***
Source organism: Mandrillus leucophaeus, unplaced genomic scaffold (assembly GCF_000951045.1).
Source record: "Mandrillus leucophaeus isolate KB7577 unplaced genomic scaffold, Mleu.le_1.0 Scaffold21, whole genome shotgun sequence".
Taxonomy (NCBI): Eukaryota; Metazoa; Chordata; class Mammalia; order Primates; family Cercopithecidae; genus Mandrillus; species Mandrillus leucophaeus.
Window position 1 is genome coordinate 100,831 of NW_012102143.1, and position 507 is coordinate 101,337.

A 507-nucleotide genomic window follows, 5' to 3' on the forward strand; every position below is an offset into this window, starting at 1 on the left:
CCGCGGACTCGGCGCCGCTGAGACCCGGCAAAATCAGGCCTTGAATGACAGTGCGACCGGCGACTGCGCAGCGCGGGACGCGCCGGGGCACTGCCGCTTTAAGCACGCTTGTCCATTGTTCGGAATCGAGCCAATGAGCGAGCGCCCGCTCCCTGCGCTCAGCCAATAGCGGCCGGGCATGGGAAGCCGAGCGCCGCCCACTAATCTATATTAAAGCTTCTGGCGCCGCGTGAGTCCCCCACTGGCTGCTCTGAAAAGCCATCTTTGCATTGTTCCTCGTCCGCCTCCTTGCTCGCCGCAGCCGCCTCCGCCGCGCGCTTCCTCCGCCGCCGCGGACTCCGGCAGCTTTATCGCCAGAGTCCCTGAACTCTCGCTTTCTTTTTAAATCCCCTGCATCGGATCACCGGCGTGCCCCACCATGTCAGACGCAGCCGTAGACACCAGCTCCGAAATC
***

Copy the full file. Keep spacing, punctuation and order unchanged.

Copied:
Source organism: Mandrillus leucophaeus, unplaced genomic scaffold (assembly GCF_000951045.1).
Source record: "Mandrillus leucophaeus isolate KB7577 unplaced genomic scaffold, Mleu.le_1.0 Scaffold21, whole genome shotgun sequence".
Taxonomy (NCBI): Eukaryota; Metazoa; Chordata; class Mammalia; order Primates; family Cercopithecidae; genus Mandrillus; species Mandrillus leucophaeus.
Window position 1 is genome coordinate 100,831 of NW_012102143.1, and position 507 is coordinate 101,337.

A 507-nucleotide genomic window follows, 5' to 3' on the forward strand; every position below is an offset into this window, starting at 1 on the left:
CCGCGGACTCGGCGCCGCTGAGACCCGGCAAAATCAGGCCTTGAATGACAGTGCGACCGGCGACTGCGCAGCGCGGGACGCGCCGGGGCACTGCCGCTTTAAGCACGCTTGTCCATTGTTCGGAATCGAGCCAATGAGCGAGCGCCCGCTCCCTGCGCTCAGCCAATAGCGGCCGGGCATGGGAAGCCGAGCGCCGCCCACTAATCTATATTAAAGCTTCTGGCGCCGCGTGAGTCCCCCACTGGCTGCTCTGAAAAGCCATCTTTGCATTGTTCCTCGTCCGCCTCCTTGCTCGCCGCAGCCGCCTCCGCCGCGCGCTTCCTCCGCCGCCGCGGACTCCGGCAGCTTTATCGCCAGAGTCCCTGAACTCTCGCTTTCTTTTTAAATCCCCTGCATCGGATCACCGGCGTGCCCCACCATGTCAGACGCAGCCGTAGACACCAGCTCCGAAATC